At a recent ISU Online Learning Community, three faculty discussed how they tackle assessments in their online courses while upholding academic integrity that focuses on their students and instructional objectives. As you begin to build your online final exams, consider these tips:
Elizabeth Stegemoller (Kinesiology) shared,
- Remember, not all students are as tech-savvy as you may think. So, step by step instructions on how to navigate various online learning tools is beneficial. This action also eliminates a large portion of emails on this topic.
- Accommodations are challenging. Have options prepared in advance, just in case, because students often make requests at the last minute. Also, know that some requested accommodations are not feasible given your class makeup, and this is o.k. Students will understand if you clarify your rationale.
- Let things go and focus on what you want students to learn in your course. Reduce activities if needed but maintain your expectations for what they need to learn. Communicate your expectations and trust that students will do the right thing (academic honesty).
Monica Lamm and Karen Burt (both from Chemical and Biological Engineering) shared,
- Communicate clear expectations during the assessment. Ask students, “Given the established ground rules for the assessment and the fact that no one is watching you, what choices are you making? How are you conducting yourself?”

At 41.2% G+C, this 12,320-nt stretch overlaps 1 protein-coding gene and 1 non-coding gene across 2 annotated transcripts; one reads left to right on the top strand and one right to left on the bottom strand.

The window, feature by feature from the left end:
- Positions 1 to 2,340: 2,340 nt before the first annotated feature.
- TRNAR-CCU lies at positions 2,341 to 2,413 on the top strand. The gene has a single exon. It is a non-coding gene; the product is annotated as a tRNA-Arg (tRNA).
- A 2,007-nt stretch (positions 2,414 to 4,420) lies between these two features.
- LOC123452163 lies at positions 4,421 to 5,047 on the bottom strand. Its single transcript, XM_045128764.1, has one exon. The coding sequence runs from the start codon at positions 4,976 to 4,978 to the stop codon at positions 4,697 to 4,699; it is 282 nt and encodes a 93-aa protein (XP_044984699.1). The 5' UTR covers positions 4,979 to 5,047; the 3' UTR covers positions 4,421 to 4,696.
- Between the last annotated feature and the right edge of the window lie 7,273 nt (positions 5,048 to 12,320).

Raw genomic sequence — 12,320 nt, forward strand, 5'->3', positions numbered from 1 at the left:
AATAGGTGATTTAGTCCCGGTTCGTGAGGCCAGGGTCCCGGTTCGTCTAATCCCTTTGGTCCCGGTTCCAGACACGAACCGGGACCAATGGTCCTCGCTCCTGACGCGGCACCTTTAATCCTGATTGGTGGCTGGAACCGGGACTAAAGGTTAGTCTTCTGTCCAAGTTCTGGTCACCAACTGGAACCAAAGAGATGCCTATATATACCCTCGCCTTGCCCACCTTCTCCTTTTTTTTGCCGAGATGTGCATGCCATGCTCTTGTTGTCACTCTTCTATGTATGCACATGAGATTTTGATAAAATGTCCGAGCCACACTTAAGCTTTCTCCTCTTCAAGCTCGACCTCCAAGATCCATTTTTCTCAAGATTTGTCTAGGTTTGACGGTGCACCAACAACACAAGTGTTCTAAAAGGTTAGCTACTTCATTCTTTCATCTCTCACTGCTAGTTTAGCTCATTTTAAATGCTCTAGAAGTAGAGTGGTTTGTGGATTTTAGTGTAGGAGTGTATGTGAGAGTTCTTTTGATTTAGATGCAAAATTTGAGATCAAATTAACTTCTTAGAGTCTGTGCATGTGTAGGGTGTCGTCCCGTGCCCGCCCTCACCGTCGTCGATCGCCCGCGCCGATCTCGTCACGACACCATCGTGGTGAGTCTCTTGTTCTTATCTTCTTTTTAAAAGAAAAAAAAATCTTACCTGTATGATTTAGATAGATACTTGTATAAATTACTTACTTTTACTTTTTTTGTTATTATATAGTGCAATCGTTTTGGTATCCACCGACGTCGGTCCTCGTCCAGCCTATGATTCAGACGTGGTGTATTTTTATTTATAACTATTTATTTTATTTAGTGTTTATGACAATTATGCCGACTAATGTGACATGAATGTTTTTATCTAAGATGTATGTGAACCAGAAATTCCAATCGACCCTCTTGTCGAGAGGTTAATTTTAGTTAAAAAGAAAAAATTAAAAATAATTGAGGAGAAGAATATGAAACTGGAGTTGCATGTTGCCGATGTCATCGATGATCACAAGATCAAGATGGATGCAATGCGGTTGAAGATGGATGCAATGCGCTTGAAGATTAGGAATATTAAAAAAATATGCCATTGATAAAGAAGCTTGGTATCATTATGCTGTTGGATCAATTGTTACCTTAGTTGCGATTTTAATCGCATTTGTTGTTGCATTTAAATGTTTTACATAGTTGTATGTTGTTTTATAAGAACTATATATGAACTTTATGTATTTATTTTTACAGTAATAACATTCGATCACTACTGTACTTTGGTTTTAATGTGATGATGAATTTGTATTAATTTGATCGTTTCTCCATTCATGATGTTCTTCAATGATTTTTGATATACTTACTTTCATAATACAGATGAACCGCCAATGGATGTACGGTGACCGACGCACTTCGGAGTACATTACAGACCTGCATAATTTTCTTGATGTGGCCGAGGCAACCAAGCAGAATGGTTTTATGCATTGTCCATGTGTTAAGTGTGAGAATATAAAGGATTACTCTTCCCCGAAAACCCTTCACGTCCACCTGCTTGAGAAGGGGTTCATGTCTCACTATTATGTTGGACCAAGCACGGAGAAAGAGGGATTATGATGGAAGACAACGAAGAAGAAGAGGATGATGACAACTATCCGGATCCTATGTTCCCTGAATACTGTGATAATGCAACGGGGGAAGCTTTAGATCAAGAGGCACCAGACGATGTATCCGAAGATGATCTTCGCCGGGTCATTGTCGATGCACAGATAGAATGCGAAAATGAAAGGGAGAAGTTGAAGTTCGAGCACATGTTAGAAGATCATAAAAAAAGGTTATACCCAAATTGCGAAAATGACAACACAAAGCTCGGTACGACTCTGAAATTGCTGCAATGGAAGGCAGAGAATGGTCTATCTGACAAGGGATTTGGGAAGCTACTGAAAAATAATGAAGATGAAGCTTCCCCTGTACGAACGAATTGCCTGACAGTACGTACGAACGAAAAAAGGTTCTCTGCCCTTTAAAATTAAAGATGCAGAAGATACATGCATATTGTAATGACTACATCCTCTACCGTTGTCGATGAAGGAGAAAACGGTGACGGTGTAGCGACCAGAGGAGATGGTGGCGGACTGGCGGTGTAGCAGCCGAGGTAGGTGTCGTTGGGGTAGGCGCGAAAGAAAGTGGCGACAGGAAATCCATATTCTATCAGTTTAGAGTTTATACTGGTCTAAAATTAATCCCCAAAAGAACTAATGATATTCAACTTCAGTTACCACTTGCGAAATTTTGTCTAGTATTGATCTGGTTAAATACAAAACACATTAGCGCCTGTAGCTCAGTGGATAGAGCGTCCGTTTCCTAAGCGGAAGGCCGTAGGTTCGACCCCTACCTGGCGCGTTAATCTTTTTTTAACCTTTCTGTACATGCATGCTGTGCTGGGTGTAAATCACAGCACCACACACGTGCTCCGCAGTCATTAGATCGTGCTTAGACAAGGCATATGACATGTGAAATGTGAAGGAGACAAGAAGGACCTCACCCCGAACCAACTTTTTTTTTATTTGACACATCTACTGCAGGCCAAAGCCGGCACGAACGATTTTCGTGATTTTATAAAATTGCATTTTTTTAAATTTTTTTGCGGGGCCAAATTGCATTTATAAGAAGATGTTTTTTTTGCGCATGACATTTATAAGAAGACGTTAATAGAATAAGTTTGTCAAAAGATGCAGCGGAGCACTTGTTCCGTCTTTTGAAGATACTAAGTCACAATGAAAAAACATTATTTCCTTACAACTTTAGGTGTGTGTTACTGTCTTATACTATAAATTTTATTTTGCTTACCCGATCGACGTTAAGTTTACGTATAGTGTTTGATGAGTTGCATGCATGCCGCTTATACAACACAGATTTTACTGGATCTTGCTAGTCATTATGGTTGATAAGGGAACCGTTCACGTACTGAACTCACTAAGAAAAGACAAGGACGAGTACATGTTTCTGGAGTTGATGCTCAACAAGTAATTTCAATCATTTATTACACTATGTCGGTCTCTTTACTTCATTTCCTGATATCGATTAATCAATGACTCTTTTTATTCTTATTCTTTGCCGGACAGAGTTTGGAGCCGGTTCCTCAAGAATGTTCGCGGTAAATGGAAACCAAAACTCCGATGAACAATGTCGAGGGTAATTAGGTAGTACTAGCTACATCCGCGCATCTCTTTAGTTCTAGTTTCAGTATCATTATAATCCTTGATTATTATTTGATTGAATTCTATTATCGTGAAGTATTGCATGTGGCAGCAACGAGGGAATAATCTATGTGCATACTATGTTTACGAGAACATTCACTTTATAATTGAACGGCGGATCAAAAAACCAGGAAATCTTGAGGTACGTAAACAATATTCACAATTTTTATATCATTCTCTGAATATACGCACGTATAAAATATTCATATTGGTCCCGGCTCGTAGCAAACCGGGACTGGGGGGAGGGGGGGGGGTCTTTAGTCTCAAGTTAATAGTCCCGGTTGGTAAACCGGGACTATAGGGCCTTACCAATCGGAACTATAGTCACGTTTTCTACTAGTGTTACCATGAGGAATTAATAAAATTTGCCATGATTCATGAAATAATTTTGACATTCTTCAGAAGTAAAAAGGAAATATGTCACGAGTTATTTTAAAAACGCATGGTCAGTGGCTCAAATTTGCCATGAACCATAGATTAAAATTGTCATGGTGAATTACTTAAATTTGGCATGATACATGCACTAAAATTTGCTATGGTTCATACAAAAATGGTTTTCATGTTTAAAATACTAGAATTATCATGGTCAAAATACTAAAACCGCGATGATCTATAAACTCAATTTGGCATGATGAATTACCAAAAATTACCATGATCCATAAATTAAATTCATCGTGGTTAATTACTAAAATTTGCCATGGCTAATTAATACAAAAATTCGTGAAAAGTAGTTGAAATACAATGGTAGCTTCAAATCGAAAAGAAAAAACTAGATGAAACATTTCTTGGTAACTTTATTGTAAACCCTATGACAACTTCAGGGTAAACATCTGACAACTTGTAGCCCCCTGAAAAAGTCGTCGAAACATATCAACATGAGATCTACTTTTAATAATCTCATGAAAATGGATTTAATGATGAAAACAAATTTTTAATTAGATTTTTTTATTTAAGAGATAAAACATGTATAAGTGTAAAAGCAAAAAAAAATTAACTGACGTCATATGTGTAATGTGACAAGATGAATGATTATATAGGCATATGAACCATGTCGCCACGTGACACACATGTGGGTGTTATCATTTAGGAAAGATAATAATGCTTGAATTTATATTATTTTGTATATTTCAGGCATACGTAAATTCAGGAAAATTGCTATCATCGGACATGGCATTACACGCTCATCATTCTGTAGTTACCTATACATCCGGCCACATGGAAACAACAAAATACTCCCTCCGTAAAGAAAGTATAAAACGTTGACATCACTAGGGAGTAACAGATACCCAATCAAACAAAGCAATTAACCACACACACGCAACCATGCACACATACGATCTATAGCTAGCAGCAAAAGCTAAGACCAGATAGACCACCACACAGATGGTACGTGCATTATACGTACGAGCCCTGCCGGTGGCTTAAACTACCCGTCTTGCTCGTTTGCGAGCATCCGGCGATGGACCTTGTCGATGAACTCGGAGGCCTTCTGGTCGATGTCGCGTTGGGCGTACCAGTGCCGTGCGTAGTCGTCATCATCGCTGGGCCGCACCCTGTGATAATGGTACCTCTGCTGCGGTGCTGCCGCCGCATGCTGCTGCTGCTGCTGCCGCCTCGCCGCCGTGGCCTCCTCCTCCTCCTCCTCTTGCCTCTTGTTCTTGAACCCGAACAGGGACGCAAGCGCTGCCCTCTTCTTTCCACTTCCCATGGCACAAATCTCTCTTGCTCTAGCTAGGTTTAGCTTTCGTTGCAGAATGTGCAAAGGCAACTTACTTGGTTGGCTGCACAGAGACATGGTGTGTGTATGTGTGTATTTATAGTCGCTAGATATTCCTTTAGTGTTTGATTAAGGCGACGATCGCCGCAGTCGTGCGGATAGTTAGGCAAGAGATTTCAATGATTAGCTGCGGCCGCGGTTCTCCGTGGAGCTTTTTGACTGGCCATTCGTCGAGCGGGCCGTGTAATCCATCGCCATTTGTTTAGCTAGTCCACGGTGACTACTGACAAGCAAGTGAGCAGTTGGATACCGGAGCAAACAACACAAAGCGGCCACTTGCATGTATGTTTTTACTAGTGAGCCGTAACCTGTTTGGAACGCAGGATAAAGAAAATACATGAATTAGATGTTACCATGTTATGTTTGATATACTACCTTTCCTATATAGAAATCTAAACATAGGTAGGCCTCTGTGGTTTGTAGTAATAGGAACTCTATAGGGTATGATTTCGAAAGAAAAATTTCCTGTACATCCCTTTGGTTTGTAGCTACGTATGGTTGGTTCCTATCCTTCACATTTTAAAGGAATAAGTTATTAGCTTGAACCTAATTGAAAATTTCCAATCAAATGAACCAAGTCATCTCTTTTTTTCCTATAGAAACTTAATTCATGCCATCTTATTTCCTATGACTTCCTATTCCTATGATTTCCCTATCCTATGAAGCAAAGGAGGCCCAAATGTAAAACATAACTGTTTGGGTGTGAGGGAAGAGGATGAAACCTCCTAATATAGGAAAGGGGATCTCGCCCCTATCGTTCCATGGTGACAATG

- Have students sign an academic integrity pledge. As an example, use this language, “I understand that academic integrity is expected of all Iowa State University students at all times. My submission of this assessment for grading certifies that I have read and understood the ground rules. By my signature below, I pledge that I have neither given nor received unauthorized aid on this assessment.”
- Build critical reflection within each assessment. For example, “This question must be answered to receive any credit for the rest of the assessment. Reflecting on how you completed this assessment, in less than one page, describe how you adhered to the academic integrity standards of this course, the ethical standards of the Am. Inst. of Chemical Engineers, and the dignity of the profession. Be specific in your response.”
Sayali Kukday(Genetics, Development and Cell Biology) shared,
- Keep it Simple. Avoid making drastic changes to your assessments. A sudden radical change in the format and nature of assessments might add to student anxiety. Maintain consistency as best as you can.
- Be Flexible. Make appropriate adjustments to grading policies and incorporate flexibility in terms of providing extra credit activities that still achieve your learning objectives, but may take some pressure off of your students.
- Communicate expectations. Be transparent about how you expect your students to maintain academic integrity when completing formative and summative assessments.